Shame and Responsibility

• Dec 30th, 2013 • Category: Lectures

Shame and Responsibility

Some Notes for the Talk by Prof. Abdolkarim Soroush on 3/5/2013 (Workshop “Entangled Categories?
Shame, Moral Sentiments and the Visual”)

“It continues to strike me – despite a number of publications [….] – how odd it is that shame gets such
little attention” thus says Phil Hutchinson in his book on “Shame and Philosophy” (2008). Later on in
the introduction to the book he makes a stronger remark to the effect that philosophy as a subject
should feel ashamed that it has not studied shame as a moral/philosophical concept more

Back in 1946 Ruth Benedict, a cultural anthropologist from Columbia university, published her very
influential/controversial “Chrysanthemum and the Sword” in which she depicted Japan’s culture as a
culture of shame in contrast to the American culture as a culture of guilt.

In Abrahamic religions’ mythology, shame seems to be the first emotion to develop in our arch father
and arch mother after having the forbidden fruit. They lose their dress and stand naked in front of
each other. Imbued with shame they try to reach out to the olive tree to cover their genitals with its
leaf. It is much later that they realize they have committed the sin of disobedience, therefore have to

Bernard Williams, the philosopher, blames Kant for his too narrow a conception of moral autonomy
and rehabilitates the shame oriented person as morally autonomous. Thus he says in his “Shame and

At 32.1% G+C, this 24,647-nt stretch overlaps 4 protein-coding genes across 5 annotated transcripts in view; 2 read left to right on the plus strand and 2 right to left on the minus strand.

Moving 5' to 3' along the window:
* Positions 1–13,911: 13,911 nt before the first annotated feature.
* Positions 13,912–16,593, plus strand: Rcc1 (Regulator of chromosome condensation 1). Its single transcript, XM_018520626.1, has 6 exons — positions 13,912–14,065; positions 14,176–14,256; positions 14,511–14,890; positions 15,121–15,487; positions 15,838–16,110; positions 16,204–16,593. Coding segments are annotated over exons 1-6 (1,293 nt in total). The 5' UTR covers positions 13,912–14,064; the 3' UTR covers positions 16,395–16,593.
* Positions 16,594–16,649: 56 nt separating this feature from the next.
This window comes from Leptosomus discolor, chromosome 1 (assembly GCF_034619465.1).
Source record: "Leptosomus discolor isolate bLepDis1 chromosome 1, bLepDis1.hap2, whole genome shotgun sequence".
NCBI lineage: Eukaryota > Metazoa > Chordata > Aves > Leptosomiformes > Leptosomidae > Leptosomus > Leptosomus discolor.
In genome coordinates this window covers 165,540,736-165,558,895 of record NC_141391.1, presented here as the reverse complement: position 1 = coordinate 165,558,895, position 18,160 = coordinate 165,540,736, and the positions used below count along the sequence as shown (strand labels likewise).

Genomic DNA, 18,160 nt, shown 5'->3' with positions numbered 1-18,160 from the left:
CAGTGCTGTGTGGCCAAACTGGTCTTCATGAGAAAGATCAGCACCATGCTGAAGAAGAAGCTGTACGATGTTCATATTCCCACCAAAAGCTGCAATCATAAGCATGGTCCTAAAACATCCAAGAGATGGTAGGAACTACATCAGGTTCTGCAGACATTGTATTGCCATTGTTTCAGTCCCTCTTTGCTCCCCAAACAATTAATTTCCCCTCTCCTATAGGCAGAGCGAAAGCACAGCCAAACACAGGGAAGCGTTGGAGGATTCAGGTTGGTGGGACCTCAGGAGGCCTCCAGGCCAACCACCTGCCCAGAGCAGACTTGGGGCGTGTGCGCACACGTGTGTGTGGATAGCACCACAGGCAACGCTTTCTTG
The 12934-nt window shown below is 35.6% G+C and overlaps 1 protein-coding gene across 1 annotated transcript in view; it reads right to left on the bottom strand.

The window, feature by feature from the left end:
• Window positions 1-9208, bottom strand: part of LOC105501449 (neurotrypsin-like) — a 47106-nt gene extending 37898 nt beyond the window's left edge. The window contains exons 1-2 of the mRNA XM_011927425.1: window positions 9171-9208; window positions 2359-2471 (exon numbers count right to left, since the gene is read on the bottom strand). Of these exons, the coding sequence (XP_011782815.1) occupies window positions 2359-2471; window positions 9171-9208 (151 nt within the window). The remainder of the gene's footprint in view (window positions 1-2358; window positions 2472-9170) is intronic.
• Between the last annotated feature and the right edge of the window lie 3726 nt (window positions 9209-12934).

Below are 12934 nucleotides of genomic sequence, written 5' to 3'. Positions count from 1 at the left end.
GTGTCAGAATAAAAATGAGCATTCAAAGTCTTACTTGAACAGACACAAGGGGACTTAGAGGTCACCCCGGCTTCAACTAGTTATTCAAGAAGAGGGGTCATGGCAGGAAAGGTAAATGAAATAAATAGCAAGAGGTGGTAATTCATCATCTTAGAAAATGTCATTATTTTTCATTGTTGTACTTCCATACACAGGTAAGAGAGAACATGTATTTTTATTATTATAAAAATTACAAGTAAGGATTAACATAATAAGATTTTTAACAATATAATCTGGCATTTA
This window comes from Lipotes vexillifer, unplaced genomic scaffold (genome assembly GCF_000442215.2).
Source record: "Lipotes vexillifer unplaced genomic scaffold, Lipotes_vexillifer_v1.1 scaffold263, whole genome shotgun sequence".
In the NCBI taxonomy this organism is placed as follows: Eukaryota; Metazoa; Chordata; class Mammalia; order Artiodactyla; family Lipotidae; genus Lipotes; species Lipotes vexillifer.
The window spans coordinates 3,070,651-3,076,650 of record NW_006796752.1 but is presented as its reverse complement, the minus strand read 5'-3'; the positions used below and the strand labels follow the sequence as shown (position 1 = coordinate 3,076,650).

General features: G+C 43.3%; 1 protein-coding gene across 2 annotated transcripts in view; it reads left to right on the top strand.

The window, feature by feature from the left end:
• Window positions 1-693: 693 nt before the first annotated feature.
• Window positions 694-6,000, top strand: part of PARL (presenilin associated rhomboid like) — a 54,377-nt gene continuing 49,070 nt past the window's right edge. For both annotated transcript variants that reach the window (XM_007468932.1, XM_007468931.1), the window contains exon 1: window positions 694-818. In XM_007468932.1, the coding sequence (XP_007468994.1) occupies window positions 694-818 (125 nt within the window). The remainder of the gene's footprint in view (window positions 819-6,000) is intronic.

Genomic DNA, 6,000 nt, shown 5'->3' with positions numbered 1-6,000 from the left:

Necessity” (1993): “Shame can transcend both an assertive egoism and a conventional concern for
public opinion” (p.88); and again: “The Greek understanding of shame […] was strong and complex
enough to dispose of the familiar criticism that an ethical life shaped by it is unacceptably
heteronomous, completely dependent on public opinion.” (p. 97).

As one can feel from B. Williams, shame is making a comeback not only as a positive emotion but
also as an existential state; this can be clearly seen in Giorgio Agamben’s remark, in a post
Heideggerian spirit, that: individual’s awareness of the self is felt as shame.

My analysis of shame goes a little bit further, taking shame as the fundamental virtue without which
no morality can be conceivable. Moreover, over and above the two paradigms of rights and duties
one can construct a third paradigm of shame in which rights and duties are embedded and at the
same time transcended.

Ruth Benedict’s book received very harsh criticisms especially on the ground that she had moralized
the issue, implying, in an orientalistic spirit to be criticized by Edward Saeed later on, that American
culture was perhaps superior to the Japanese one. I will argue that it comes from a gross mistake,
conflating the shame as a negative emotion to be overcome, with the existential shame as a
precondition of pride and person-hood.



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